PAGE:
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Getting sued for something you post on sj.com (or any message board)

Discussion in 'Anything goes' started by Almost_Famous, Jul 16, 2006.

  1. Almost_Famous

    Almost_Famous Active Member

    The owner of the website isn't responsible for 3rd party posts, that much i think i understand.

    BUT let's say you go and slander a journalist on here. "xxx is a fraud, he makes shit up, he dates underage girls, he steals money from his company, etc, etc." And xxx wants to sue the POSTER.

    Obviously SportsJournalists.com (and any other site, no matter what the site says) would have to eventually give up the poster's IP and the poster's name ... but has it ever gone this far?

    Not that I (or anyone else here) slanders, but has can anyone recall or link up an instance of it going this far?
  2. Sea Bass

    Sea Bass Well-Known Member

    I can't answer your question, but is it really obvious that SportsJournalists.com would have to give up an IP address? I thought that was far from black and white.
  3. CentralIllinoisan

    CentralIllinoisan Active Member

    Even if they get the IP address, how does one prove who posted the libelous comments?
  4. SF_Express

    SF_Express Active Member

    Well, there'd be a suit, and they'd figure it out.

    I think all the legal action that came over the posting of erroneous or damaging (or untrue positive) information about companies on financial message boards proved that you can't just write whatever you want on a public message board and not be responsible for it.
  5. novelist_wannabe

    novelist_wannabe Well-Known Member

    hmm ... what was that thread about the guy at the Freep who got fired? Better go find that one ...
  6. Flying Headbutt

    Flying Headbutt Moderator Staff Member

    I'm not so sure Webby would have to give anything up. There was a suit around here similar to all this, and the judge ruled against the man trying to get an ISP to give up such info saying the internet provider didn't have to give up that info.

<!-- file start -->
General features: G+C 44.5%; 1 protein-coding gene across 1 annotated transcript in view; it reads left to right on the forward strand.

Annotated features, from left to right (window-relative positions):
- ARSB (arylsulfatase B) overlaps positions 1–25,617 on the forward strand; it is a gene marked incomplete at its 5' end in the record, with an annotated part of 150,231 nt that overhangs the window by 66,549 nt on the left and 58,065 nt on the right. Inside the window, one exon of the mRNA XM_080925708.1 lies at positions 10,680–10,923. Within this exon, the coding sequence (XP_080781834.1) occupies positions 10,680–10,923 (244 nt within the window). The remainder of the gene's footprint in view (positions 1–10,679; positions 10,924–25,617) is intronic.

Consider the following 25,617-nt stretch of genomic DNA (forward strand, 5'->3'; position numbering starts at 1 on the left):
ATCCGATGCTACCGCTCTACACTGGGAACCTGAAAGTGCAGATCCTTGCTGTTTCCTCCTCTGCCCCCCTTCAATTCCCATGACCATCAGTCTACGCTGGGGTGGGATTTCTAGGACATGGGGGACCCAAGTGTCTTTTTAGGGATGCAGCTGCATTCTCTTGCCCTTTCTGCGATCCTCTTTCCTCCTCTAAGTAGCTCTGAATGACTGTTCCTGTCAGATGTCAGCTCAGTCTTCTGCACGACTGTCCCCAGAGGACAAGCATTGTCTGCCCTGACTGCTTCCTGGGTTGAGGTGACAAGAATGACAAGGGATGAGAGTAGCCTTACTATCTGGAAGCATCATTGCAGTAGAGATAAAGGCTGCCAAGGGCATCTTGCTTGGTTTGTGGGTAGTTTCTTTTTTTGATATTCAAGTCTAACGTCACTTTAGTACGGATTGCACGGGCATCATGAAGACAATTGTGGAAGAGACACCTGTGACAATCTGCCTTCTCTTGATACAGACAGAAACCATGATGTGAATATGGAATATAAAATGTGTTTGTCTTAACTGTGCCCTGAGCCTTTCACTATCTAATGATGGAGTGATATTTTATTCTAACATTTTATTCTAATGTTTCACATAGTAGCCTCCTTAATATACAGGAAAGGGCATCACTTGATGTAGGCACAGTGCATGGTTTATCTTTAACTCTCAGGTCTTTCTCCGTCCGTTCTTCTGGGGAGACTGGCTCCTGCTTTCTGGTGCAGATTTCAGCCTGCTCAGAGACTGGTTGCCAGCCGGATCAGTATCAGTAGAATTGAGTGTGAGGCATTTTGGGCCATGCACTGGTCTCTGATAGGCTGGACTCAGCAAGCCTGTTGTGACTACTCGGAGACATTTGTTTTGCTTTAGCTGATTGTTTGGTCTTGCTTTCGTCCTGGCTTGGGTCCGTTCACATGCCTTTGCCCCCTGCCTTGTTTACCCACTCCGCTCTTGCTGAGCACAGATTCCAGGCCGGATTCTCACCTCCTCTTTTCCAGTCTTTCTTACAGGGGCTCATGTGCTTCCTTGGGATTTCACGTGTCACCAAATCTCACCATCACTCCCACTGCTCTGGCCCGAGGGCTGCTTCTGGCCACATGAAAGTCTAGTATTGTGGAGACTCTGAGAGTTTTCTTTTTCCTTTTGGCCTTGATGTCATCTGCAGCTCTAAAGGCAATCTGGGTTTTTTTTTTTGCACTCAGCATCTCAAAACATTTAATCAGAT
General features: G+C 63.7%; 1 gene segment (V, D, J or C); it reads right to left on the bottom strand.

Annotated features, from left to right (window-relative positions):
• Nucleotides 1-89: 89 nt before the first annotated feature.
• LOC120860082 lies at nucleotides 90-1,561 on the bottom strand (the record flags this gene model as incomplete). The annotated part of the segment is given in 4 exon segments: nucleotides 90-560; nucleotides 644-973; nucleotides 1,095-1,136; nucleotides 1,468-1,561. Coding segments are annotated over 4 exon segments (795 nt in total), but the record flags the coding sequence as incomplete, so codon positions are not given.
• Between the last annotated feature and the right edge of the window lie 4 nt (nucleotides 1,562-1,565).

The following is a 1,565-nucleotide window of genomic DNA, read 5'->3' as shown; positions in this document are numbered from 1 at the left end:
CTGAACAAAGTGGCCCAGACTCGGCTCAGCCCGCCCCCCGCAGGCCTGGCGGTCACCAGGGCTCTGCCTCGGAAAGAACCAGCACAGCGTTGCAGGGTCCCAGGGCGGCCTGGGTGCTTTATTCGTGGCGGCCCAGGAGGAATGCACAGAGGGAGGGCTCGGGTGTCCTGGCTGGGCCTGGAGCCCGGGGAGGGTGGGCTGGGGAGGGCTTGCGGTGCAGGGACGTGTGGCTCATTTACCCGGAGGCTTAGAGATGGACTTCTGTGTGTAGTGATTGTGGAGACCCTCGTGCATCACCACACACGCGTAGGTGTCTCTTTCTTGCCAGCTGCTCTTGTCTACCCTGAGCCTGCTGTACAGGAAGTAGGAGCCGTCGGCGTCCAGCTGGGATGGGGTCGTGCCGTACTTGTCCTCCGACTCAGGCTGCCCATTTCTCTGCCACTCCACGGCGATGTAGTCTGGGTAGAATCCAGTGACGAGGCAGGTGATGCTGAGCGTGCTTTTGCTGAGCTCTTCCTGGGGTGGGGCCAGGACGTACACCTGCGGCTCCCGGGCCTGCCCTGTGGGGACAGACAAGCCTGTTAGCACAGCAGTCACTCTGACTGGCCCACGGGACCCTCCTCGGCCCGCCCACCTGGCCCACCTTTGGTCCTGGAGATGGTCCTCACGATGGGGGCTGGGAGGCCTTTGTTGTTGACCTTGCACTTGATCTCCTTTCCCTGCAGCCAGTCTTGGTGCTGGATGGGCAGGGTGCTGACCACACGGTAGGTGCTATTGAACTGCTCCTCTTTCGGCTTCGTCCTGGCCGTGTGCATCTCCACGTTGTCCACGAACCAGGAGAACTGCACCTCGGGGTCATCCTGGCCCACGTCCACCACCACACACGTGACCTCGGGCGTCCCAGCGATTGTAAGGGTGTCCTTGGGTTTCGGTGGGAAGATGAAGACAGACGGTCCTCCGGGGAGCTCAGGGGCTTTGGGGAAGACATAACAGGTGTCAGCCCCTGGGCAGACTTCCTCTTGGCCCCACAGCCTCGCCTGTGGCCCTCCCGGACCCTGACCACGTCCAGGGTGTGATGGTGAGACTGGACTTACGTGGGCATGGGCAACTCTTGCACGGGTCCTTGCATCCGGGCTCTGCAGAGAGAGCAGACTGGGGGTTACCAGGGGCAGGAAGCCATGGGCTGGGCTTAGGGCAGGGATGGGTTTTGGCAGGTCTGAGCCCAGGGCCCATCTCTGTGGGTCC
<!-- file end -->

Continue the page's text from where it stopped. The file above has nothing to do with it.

7. hockeybeat

    hockeybeat Guest

    Well, there was the case of Peyton Manning vs. Hack, Young, Bitter...
  8. Flash

    Flash Guest

    At least in Canada, the Privacy Act prevents Internet Providers from having to give up the identity of address owners (something I looked into during a bout of cyberstalking).
  9. Piotr Rasputin

    Piotr Rasputin New Member

    Not at SportsJournalists.com, but I've heard of people attempting to gain the identity of someone who posted on the Internet something particularly odious to their sensibilities, and filing legal action against the site and its administrators.

    And losing before the proceedings got very far.
  10. Almost_Famous

    Almost_Famous Active Member

    What if it's actually defamation of character?

    Then what?

    Just playing devil's advocate.
  11. Double J

    Double J Active Member

    Generally speaking, defamation is a catch-all term with two main definitions -- to slander someone is to defame them verbally or in another non-published or non-printed form, to libel someone is to do it in print or publication or in some other tangible way.
  12. Starman

    Starman Well-Known Member

    Journalists also pretty readily qualify as "public figures." "Fair comment" would also come into play pretty quickly.

    Not too many juries are gonna be too sympathetic to a journalist suing for alleged slander. If ya can't stand the heat, yadda yadda.
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